The industry was revolutionized in 1984 when a federal law created a new approval process for generics. Drug companies devoted to manufacturing generics formed, and larger operators diversified, starting their own generic divisions. From being less than a fifth of all prescriptions issued in 1984, generics now make up nearly half.
But consumers are drawn to generics over the brand-names because of the lower cost, leading to lower profit margins -- because no company generally has exclusive rights once a patent expires, competition drives prices down.
That leads maturing companies to the proprietary realm. The first but least common way generics enter the brand-name area is by developing a new product from scratch, from molecule to market. This expensive, time-consuming and risky innovative process is generally left to traditional pharmaceutical or biotech companies who can make the investment in hopes of finding a breakthrough therapy.
Instead, some generic firms take an existing product and alter the regimen, such as changing a twice-daily drug, to a once-daily product. Barr is attempting this strategy with its development for Seasonale, an oral contraceptive taken daily for up to 84 straight days, reducing a woman's annual menstrual cycles from 13 to four.
For its other major proprietary product, CyPat, Barr has started U.S. development of a drug sold in Europe by Schering AG. Barr is doing clinical trials for the product, over which it has chemical exclusivity in the U.S. CyPat treats hot flashes for prostate cancer victims who have undergone castration. Other companies license products from other companies or buy the rights of drugs other companies no longer have an interest in selling.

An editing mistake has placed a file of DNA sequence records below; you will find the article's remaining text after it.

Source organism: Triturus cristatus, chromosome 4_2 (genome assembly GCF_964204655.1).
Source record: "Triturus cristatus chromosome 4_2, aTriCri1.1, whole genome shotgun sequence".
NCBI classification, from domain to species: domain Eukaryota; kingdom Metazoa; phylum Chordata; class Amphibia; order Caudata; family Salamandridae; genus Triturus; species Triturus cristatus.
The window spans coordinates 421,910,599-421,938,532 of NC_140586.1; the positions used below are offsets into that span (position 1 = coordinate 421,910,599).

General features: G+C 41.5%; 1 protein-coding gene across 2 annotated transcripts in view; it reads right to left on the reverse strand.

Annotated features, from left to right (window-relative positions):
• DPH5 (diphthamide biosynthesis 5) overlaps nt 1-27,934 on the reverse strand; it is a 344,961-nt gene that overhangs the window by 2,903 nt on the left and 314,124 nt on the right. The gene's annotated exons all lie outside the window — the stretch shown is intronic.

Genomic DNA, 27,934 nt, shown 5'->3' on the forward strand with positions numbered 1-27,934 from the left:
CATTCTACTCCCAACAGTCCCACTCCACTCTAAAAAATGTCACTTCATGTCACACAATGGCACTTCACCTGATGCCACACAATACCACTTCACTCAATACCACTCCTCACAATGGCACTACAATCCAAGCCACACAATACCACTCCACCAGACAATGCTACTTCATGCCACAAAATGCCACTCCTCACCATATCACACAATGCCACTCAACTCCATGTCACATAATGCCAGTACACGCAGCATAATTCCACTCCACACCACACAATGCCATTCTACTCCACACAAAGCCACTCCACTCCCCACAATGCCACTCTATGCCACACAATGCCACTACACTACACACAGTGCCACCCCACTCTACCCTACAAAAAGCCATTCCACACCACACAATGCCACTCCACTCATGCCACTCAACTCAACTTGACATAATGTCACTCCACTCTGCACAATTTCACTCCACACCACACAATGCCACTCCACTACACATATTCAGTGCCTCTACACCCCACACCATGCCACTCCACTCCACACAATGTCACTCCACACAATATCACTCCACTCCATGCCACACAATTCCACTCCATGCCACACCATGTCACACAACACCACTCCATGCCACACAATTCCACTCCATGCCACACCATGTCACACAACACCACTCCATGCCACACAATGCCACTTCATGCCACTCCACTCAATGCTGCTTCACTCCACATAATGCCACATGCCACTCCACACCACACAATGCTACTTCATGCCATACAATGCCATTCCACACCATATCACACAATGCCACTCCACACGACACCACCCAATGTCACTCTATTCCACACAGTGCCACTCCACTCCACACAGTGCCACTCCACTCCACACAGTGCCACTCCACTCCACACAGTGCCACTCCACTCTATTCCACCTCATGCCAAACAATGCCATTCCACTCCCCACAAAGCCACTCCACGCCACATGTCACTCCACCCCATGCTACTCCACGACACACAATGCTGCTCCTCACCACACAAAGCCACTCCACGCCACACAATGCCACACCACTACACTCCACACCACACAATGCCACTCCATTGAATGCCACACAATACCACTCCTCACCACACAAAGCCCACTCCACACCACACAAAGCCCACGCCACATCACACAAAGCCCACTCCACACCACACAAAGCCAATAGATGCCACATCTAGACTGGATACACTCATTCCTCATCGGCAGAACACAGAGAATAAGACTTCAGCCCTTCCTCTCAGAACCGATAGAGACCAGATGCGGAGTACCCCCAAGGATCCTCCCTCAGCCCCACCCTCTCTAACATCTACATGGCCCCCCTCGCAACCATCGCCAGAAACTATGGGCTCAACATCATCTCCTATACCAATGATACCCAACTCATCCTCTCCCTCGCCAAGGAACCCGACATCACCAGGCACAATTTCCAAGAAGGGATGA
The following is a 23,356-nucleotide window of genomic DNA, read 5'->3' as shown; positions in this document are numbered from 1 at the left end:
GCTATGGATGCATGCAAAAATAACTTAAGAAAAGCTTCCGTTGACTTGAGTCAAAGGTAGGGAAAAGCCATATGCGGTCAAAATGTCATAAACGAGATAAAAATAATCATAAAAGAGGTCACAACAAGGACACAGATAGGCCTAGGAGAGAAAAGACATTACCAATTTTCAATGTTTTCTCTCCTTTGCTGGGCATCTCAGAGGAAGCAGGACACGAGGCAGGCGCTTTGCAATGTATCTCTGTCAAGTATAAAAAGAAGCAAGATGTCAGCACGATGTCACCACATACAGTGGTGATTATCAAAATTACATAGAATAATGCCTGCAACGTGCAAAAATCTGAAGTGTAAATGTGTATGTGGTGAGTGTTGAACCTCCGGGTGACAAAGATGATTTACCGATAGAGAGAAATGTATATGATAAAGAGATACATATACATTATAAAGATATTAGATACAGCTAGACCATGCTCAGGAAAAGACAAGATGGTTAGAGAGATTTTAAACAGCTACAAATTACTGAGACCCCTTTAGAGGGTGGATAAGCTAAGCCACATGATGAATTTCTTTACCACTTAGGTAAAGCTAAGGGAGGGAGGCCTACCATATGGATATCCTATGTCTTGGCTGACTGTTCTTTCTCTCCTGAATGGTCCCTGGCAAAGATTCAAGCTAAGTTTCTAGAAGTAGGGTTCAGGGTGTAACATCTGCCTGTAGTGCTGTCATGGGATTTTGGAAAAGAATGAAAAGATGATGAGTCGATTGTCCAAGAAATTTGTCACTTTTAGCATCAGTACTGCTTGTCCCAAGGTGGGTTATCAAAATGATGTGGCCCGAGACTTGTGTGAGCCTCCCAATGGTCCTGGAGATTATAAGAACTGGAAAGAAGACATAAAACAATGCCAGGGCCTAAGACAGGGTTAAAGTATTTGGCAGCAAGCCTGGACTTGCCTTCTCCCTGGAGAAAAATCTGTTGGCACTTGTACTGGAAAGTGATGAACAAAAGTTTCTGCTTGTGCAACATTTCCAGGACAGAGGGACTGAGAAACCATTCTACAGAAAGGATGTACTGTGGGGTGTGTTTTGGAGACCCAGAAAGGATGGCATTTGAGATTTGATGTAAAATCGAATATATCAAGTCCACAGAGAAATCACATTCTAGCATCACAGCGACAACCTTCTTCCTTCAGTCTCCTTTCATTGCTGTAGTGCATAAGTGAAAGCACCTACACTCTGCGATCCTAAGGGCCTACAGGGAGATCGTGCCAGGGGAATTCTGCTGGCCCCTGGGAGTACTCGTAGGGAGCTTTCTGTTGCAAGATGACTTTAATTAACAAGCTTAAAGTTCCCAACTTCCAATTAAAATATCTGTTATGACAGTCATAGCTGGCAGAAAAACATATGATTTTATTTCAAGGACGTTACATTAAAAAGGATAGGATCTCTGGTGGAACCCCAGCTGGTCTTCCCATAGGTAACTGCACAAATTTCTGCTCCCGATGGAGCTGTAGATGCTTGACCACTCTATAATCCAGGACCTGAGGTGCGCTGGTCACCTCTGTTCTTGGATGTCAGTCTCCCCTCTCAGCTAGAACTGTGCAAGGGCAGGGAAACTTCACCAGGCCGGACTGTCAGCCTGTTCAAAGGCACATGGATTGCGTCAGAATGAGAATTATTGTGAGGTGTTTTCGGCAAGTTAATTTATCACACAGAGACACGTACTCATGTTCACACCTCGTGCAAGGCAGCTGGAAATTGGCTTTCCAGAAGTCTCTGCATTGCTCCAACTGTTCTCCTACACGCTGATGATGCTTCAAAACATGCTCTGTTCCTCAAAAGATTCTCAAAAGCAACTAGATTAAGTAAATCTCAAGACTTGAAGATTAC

"There's very little 'R' in a generic house," said Robert Lieberman, chief executive officer of the Morristown-based consulting firm Bogart Delafield Ferrier LLC. "They have some developmental capabilities, but really not research capabilities. . . . They don't have the cash flows to invest in the required research that by definition will fail more than they will succeed."
At Barr, part of Ben-Maimon's role will be shepherding Seasonale and CyPat through the final stages of clinical trials and onto the market. They are scheduled to launch in 2003. Barr said it has five other proprietary products in development.
Through May, IMS Health ranked Barr as the fourth-biggest seller of generics in the U.S. Its breast cancer drug, tamoxifen, had the most revenue of any generic, with $278 million.
Barr has long made a name for itself with patent challenges. In addition to the Prozac victory, it enjoyed victories against the British firm Zeneca PLC and Germany's Bayer AG, although failed in its bid to sell a generic version of Glaxo Wellcome's AIDS drug, AZT.
Being the first generic company to challenge a patent of a brand-name replacement can entitle the generic manufacturer a 180-day exclusivity period, during which the company has the generic market to itself. The Prozac ruling has led some analysts to predict Barr's annual sales for fiscal 2002 could double, to more than $1 billion.
But Lilly has an appeal on the ruling, and questions remain as to whether Barr will get a full 180-day exclusivity period. This uncertainty that comes when generics do battle with the large drug firms represents another reason for Barr to search for stability in its proprietary division, Chiang said.
"With generics you
have a lot of uncertainty on the regulatory side; you never know what branded
pharmaceutical companies will try to do in preventing entry," he said.
"How [Barr has] derived revenues in the past may not be the way they derive
revenue in the future."
Staff Writer Lewis Krauskopf's e-mail address is krauskopf@NorthJersey.com
2001 North Jersey Media Group Inc.